One of the advancements changing construction today is augmented reality (AR), a technology that superimposes a computer-generated image on a user’s view of the real world, thus providing a composite view. While AR can be used with tablets, helmets or glasses, construction professionals can utilize this technology right from their phones. 

The hunt for autonomous machines and technologies is not new. Over the years, agricultural equipment manufacturers have been proactive in developing autonomous solutions; however, users have been slow to adopt them, showing a preference for partial “moments of autonomy” instead. 

In the construction industry, autonomy can aid in repetitive construction tasks that may result in an overuse injury. Now more than ever, manufacturers are searching for ways to boost safety and efficiency using automated solutions. 

“There is substantial observation happening at the jobsite level to identify the ‘jobs-to-be-done’ that semi-autonomous and eventually fully autonomous equipment will be the solution for,” Rob Messina, JLG’s senior vice president of product development and product management, says. “There’s still a lot of work to be done in this area before we see mainstream use of fully autonomous solutions.”

Regardless, he finishes, advancements will continue to make their mark in the industry—one that is always looking for new ways to innovate and improve processes. 


It’s a common mission amongst construction fleet managers to find ways to make their business more productive. Whether that means getting work done faster, reducing equipment downtime, promoting jobsite safety, or eliminating tedious or repetitive tasks, the concerns of wasting time or money are real.

These days, everything is connected to the internet including equipment and other construction-related devices. Because of this, all the associated data is moving to the cloud, making real-time data and information accessible anytime and anywhere.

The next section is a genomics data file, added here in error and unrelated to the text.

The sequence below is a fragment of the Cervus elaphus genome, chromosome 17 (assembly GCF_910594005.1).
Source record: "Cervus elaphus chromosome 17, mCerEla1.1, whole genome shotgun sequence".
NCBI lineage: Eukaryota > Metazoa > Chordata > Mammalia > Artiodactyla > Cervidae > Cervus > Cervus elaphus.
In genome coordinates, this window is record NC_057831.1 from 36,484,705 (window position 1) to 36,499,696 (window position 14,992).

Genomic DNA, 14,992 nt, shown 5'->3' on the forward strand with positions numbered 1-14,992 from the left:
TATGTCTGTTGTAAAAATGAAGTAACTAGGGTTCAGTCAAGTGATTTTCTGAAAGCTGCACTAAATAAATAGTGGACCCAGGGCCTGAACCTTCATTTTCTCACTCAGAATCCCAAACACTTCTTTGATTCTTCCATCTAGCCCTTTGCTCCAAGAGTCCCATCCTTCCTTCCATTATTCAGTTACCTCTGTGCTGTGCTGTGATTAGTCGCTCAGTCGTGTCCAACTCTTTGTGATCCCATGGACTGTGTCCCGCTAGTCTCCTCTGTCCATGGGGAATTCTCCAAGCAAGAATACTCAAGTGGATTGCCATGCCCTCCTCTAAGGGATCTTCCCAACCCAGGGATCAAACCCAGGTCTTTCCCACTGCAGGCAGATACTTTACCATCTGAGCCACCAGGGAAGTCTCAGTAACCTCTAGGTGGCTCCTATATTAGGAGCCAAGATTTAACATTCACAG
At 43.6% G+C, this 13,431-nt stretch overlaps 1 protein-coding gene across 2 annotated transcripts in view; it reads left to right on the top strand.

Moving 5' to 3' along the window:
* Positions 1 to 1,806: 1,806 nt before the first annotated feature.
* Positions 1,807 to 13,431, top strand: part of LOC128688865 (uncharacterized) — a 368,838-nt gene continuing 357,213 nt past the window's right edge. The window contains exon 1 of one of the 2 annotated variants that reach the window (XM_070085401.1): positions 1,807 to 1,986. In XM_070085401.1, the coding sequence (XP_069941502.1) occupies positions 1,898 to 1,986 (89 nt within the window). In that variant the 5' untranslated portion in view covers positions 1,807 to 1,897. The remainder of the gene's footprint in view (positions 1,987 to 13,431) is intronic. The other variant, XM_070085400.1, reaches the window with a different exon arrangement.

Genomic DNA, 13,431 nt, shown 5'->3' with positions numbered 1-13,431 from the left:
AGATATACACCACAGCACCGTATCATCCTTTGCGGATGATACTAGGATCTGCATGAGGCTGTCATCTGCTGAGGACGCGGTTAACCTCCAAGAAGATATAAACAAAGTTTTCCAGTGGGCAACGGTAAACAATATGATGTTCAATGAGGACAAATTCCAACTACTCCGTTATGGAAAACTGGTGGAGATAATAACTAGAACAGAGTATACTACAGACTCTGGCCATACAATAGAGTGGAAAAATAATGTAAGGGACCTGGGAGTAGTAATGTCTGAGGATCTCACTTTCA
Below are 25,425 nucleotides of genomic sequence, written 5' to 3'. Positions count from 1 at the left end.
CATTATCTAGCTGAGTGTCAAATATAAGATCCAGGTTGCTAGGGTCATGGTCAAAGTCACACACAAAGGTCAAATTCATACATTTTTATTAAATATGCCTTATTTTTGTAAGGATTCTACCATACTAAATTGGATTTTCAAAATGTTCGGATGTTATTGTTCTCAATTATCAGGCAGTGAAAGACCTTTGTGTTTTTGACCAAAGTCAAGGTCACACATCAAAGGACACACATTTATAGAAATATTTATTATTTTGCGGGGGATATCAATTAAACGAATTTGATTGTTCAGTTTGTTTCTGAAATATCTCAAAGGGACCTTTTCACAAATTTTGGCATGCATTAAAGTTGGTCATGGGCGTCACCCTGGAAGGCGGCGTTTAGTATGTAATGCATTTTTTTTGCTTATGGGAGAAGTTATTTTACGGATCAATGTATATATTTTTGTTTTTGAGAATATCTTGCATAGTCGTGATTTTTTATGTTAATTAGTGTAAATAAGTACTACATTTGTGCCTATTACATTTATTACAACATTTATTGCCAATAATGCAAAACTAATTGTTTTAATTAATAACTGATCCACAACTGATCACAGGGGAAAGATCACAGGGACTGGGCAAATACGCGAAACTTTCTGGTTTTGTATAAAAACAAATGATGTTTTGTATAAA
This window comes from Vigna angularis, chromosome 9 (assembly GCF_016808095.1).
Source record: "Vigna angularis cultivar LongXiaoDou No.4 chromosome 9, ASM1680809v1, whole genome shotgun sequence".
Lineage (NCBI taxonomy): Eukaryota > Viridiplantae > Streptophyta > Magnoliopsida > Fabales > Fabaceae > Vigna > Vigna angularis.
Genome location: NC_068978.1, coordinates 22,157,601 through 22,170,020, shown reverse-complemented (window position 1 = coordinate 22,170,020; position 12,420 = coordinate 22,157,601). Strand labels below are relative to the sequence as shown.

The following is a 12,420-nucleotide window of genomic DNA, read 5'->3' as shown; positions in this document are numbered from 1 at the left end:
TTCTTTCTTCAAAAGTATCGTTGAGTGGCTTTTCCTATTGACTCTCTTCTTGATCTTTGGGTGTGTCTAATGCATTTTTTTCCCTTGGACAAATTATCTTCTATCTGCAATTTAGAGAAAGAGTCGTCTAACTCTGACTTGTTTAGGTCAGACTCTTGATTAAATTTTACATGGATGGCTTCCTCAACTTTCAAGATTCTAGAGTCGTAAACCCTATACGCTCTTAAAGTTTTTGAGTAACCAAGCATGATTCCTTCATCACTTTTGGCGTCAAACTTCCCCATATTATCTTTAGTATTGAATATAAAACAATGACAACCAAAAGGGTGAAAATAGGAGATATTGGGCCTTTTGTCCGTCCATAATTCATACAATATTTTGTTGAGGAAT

And technology isn’t stopping, these tools are only continuing to grow in popularity. In fact, many consider the jobsite of the future to be about two-way, interactive communication. Two-way communication links equipment to operators, remote third parties, and other machines on the construction site to automate certain functionalities, speed [up] documentation, deliver information for crews to make faster, more accurate decisions, and enable technicians to access information that increases machine uptime. 

As the industry continues to take steps toward connected jobsites and data-driven businesses, new opportunities to interact and connect will offer exciting insights into the world of construction.


Consequences of the pandemic have forced dramatic changes throughout the construction industry, like new safety protocols, a workforce shortage, and demand outpacing supply.

As a result, businesses have had to reinvent themselves to be prepared for the future. That reinvention has led to a new influx of remote and hybrid work. In fact, with the ever-present labor shortage and skills gap affecting the industry, the rise in working remotely has caused an increase in the pool of qualified candidates, as well as shrunk it considerably as workers want more flexibility to look outside the industry. 

This has inspired many businesses to invest in technologies that inspire close connection and virtual meetings, as collaboration has proved to be key in remote work. Employees, regardless of age, need digital capabilities to help them thrive—opening the door for innovative new tools and technologies. 

“To stabilize the workforce and facilitate this type of work, look for an increase in autonomous and semi-autonomous robotic features that allow machines to be operated or monitored by a skilled tradesperson at a distance from the work area; perhaps even off-site,” adds Nerenhausen. “Remote project managers and service technicians may also become more commonplace as new digital technologies and applications facilitate the sharing of real-time jobsite data and machine diagnostics.”


As these new megatrends continue to pave the way for the jobsite of the future, OEMs like JLG will be at the forefront of this transformation, pushing the boundaries of possibility and redefining what’s possible. 

About the Author:

Sara Vincent is the director of marketing for JLG Industries, Inc., an Oshkosh Corporation Company and a leading global manufacturer of mobile elevating work platforms (MEWPs) and telehandlers. For more, visit jlg.com.

Modern Contractor Solutions, January 2023